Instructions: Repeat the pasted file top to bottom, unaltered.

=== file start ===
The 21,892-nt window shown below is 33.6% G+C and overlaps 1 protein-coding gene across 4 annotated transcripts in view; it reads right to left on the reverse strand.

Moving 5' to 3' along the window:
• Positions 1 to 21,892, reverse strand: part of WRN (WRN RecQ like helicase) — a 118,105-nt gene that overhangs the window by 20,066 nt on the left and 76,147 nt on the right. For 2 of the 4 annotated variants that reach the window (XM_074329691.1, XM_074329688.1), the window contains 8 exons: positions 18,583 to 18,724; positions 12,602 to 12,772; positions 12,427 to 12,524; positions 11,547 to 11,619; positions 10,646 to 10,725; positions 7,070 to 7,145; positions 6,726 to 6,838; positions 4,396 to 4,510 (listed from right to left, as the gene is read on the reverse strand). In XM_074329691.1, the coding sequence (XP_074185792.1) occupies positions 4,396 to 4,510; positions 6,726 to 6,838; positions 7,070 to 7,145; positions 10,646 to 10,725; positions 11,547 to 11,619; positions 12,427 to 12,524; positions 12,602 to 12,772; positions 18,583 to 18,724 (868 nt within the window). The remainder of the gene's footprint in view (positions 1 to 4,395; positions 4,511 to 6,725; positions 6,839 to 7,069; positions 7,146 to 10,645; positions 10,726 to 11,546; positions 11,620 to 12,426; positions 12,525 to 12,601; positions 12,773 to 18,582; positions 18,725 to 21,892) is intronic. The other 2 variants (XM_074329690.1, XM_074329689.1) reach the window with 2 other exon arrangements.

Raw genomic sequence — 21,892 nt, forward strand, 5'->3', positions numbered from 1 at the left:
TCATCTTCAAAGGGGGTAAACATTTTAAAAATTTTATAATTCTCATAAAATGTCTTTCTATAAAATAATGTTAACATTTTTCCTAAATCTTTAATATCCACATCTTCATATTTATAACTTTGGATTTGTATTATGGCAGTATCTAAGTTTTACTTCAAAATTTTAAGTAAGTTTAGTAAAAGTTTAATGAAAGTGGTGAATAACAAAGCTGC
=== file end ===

The 21,892-nt window shown below is 33.6% G+C and overlaps 1 protein-coding gene across 4 annotated transcripts in view; it reads right to left on the reverse strand.

Moving 5' to 3' along the window:
• Positions 1 to 21,892, reverse strand: part of WRN (WRN RecQ like helicase) — a 118,105-nt gene that overhangs the window by 20,066 nt on the left and 76,147 nt on the right. For 2 of the 4 annotated variants that reach the window (XM_074329691.1, XM_074329688.1), the window contains 8 exons: positions 18,583 to 18,724; positions 12,602 to 12,772; positions 12,427 to 12,524; positions 11,547 to 11,619; positions 10,646 to 10,725; positions 7,070 to 7,145; positions 6,726 to 6,838; positions 4,396 to 4,510 (listed from right to left, as the gene is read on the reverse strand). In XM_074329691.1, the coding sequence (XP_074185792.1) occupies positions 4,396 to 4,510; positions 6,726 to 6,838; positions 7,070 to 7,145; positions 10,646 to 10,725; positions 11,547 to 11,619; positions 12,427 to 12,524; positions 12,602 to 12,772; positions 18,583 to 18,724 (868 nt within the window). The remainder of the gene's footprint in view (positions 1 to 4,395; positions 4,511 to 6,725; positions 6,839 to 7,069; positions 7,146 to 10,645; positions 10,726 to 11,546; positions 11,620 to 12,426; positions 12,525 to 12,601; positions 12,773 to 18,582; positions 18,725 to 21,892) is intronic. The other 2 variants (XM_074329690.1, XM_074329689.1) reach the window with 2 other exon arrangements.

Raw genomic sequence — 21,892 nt, forward strand, 5'->3', positions numbered from 1 at the left:
TCATCTTCAAAGGGGGTAAACATTTTAAAAATTTTATAATTCTCATAAAATGTCTTTCTATAAAATAATGTTAACATTTTTCCTAAATCTTTAATATCCACATCTTCATATTTATAACTTTGGATTTGTATTATGGCAGTATCTAAGTTTTACTTCAAAATTTTAAGTAAGTTTAGTAAAAGTTTAATGAAAGTGGTGAATAACAAAGCTGC